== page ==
Discussion: (7 comments)
Comments are closed.
The public policy blog of the American Enterprise Institute
View related content: Defense
Let’s face it: President Obama has performed a masterful jiu-jitsu move on the Republican Party, turning the Tea Party’s smaller-government energy of 2010 into a force that’s served to both expand and more deeply entrench entitlement programs while achieving a reduction in long-term defense investment that will substantially shrink the size of the US military and suggest – to friend and foe alike – that America is retreating from its post-World War II role in the world.
One can admire Obama’s maneuvering, lament Republican ineptitude, or both. But to celebrate the compounding catastrophe of the Budget Control Act (BCA) and its evil “sequestration” spawn, as pundits and politicians now seem determined to do, reveals the inner conservative untermensch. Defeat is victory. Please, sir, may I have another!
Two things have distinguished the debate over government spending that sprung from the Tea Party triumph of 2010. First, it’s revealed that younger Republicans care much, much more about the amount of government than they do about the nature of government; there is a vanishing distinction between the urge to reduce the size of government and the need to limit the role of government. Second, and related, conservatives now have a hard time seeing defense spending as a value proposition. They no longer ask whether the Pentagon returns good value for money; they simply want to cut the cost.
These two trends have been pretty clear at least since April 2011, when President Obama – who had been a cautious commander-in-chief through his first two years in office – stole a march on the new Republican majority in the House of Representatives and floated the idea that, given the spiraling deficits and debt, it might be good to cut $400 billion more from defense spending. In creating the BCA, the Republicans more than agreed, increasing the Pentagon cuts to $489 billion and making defense the principal target of sequestration. The deal also appealed to Democrats because it left entitlements essentially untouched.
There’s no need to rehearse every sorry step between then and now, but as the sequestration deadline looms on Friday, the frenzied dash to slather lipstick on the BCA pig is bringing these conservative fault lines into ever-sharper relief. To begin with, there’s the effort to frame sequestration as either a good thing or no big deal, as George Will put it, just “half of one percent of GDP.” In a way, this is true; the BCA and sequestration are no deal at all when it comes to controlling the costs of entitlements. The effect of the BCA, it must be said, has been to tilt the government another notch farther from the limited-government vision of the Founders and toward the social democratic aims of President Obama and his party.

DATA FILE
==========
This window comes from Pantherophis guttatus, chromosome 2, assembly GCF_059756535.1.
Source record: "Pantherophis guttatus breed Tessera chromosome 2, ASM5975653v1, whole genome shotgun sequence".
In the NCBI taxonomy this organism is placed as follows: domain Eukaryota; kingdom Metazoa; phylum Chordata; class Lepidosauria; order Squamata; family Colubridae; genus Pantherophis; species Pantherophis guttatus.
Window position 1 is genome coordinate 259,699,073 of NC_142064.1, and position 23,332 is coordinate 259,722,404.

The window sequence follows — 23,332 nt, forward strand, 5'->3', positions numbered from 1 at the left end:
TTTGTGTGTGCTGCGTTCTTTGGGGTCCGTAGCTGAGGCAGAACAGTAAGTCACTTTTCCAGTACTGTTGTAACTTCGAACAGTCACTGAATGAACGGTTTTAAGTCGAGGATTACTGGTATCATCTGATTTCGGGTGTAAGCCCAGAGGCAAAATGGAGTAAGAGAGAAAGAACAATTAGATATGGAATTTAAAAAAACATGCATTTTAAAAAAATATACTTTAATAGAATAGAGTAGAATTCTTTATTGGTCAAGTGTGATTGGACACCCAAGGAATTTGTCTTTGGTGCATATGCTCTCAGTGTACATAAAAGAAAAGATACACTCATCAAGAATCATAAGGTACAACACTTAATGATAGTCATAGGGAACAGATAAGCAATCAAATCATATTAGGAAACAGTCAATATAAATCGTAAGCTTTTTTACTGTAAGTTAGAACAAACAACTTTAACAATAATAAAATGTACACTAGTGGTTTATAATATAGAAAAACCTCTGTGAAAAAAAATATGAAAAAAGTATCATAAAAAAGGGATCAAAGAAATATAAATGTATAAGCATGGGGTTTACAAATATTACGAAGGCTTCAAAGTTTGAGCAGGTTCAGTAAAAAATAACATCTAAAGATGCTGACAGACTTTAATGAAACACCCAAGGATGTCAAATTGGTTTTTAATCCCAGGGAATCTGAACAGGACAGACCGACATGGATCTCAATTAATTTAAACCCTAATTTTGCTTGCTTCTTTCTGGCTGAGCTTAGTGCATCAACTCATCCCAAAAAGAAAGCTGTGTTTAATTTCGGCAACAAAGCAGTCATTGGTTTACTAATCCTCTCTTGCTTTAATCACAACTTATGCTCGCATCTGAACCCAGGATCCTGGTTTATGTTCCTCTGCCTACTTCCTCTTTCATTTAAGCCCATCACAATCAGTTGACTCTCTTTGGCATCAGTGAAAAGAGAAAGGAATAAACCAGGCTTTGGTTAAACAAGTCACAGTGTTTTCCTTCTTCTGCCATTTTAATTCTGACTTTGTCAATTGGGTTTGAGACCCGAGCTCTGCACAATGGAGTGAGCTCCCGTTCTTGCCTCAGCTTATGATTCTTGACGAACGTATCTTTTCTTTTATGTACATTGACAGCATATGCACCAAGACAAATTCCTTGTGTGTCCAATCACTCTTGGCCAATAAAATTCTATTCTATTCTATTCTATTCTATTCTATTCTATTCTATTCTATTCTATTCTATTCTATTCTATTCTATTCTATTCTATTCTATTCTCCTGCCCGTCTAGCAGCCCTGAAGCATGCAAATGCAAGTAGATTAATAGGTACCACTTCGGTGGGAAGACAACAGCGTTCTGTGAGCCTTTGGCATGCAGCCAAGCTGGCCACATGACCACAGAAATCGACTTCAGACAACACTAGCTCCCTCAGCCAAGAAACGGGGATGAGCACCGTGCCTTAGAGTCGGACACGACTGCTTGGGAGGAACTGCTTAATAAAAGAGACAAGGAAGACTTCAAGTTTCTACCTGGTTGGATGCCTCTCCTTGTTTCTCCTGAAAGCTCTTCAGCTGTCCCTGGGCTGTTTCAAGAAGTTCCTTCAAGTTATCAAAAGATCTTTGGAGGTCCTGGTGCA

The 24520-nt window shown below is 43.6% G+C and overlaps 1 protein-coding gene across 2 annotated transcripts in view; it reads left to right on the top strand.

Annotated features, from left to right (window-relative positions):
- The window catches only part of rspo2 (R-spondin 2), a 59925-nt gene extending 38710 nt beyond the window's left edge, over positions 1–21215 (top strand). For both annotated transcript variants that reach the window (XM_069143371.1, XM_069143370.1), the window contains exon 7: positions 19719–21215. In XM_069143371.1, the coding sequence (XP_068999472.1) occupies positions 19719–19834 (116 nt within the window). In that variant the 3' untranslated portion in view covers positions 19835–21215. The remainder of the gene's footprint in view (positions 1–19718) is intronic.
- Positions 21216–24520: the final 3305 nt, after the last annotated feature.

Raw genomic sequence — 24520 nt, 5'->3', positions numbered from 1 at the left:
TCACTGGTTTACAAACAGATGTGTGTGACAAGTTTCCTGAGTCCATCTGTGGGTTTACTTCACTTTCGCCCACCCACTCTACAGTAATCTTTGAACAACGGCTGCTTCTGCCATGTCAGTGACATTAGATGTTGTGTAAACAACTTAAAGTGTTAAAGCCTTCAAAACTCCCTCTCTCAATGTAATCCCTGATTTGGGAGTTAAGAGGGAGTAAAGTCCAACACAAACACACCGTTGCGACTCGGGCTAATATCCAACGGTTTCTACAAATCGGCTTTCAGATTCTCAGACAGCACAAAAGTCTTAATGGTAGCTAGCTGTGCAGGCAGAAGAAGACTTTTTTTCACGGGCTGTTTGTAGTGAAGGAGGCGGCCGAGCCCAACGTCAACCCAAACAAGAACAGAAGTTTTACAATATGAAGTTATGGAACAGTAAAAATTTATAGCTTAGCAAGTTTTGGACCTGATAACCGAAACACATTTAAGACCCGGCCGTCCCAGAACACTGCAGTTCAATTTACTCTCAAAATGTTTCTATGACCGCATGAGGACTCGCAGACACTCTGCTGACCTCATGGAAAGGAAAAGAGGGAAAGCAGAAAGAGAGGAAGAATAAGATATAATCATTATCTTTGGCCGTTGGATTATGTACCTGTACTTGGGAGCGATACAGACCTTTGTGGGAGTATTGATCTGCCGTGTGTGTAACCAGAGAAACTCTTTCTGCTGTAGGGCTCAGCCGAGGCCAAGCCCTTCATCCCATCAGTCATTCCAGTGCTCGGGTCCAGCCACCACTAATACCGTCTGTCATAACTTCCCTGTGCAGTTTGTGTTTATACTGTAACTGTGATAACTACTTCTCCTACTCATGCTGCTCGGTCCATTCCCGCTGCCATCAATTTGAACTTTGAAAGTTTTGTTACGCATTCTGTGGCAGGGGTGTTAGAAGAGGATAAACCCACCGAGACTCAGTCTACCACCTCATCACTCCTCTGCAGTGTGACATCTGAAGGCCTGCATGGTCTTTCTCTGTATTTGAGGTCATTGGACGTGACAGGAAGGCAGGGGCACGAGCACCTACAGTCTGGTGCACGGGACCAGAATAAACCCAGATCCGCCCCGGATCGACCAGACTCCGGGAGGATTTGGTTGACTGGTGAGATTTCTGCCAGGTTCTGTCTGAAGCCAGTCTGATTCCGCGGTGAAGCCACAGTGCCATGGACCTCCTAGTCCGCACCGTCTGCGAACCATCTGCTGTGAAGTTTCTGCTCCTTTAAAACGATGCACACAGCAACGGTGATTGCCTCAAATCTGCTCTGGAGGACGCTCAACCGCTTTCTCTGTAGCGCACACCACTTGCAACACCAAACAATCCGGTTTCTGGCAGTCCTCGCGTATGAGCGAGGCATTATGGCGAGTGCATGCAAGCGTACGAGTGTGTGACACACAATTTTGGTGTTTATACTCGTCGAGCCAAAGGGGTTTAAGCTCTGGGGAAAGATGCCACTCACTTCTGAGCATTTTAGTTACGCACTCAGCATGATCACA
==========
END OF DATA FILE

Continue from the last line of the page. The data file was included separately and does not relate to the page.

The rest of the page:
And the run-up to sequestration has underscored again the increasing conservative hostility to the Pentagon. Last weekend, Washington Examiner columnist Byron York – having studied the Congressional Budget Office’s periodic “Economic Outlook” review – wrote a breathless piece revealing that – even with sequestration! – defense spending would slightly increase in the future. The column neglected to mention that non-defense discretionary spending would also rise, and rise at the same rate as defense, or that mandatory spending would rise at a rate four times faster. In other words, since Obama budgets provide the baseline for the provisions of the BCA, and don’t touch entitlements at all, the longer this goes on the more it favors Democratic budget priorities.
The Budget Control Act may not be, in Newt Gingrich’s words, the “tax collector for the welfare state,” but it surely has become an enabler for the expanding welfare state and an arms control treaty of unprecedented effect. An achievement conservatives and Republicans can be proud of.
Comments are closed.
1150 17th Street, N.W. Washington, D.C. 20036
© 2015 American Enterprise Institute for Public Policy Research